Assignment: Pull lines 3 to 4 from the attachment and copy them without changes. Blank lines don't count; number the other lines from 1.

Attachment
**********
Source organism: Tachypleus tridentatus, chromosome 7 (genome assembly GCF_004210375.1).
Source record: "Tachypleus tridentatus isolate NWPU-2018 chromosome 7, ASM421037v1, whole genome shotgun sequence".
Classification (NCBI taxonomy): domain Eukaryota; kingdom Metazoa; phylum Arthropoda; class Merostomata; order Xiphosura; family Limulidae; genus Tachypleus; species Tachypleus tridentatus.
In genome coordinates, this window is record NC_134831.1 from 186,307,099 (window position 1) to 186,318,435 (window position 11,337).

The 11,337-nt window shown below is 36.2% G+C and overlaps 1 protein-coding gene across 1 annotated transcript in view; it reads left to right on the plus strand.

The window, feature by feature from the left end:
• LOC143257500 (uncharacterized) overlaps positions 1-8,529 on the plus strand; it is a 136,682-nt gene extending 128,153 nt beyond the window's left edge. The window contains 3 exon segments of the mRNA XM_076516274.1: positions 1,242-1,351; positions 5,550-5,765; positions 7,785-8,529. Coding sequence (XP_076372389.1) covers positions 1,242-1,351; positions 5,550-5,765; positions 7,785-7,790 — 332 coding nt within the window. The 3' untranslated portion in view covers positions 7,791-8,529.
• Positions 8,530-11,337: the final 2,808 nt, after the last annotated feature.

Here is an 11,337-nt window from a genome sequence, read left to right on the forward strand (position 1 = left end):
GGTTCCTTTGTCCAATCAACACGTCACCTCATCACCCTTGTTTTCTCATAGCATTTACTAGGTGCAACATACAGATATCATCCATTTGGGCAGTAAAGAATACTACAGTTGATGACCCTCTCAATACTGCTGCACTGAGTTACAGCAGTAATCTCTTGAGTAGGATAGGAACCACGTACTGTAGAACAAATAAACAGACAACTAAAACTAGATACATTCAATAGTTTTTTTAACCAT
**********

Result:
Classification (NCBI taxonomy): domain Eukaryota; kingdom Metazoa; phylum Arthropoda; class Merostomata; order Xiphosura; family Limulidae; genus Tachypleus; species Tachypleus tridentatus.
In genome coordinates, this window is record NC_134831.1 from 186,307,099 (window position 1) to 186,318,435 (window position 11,337).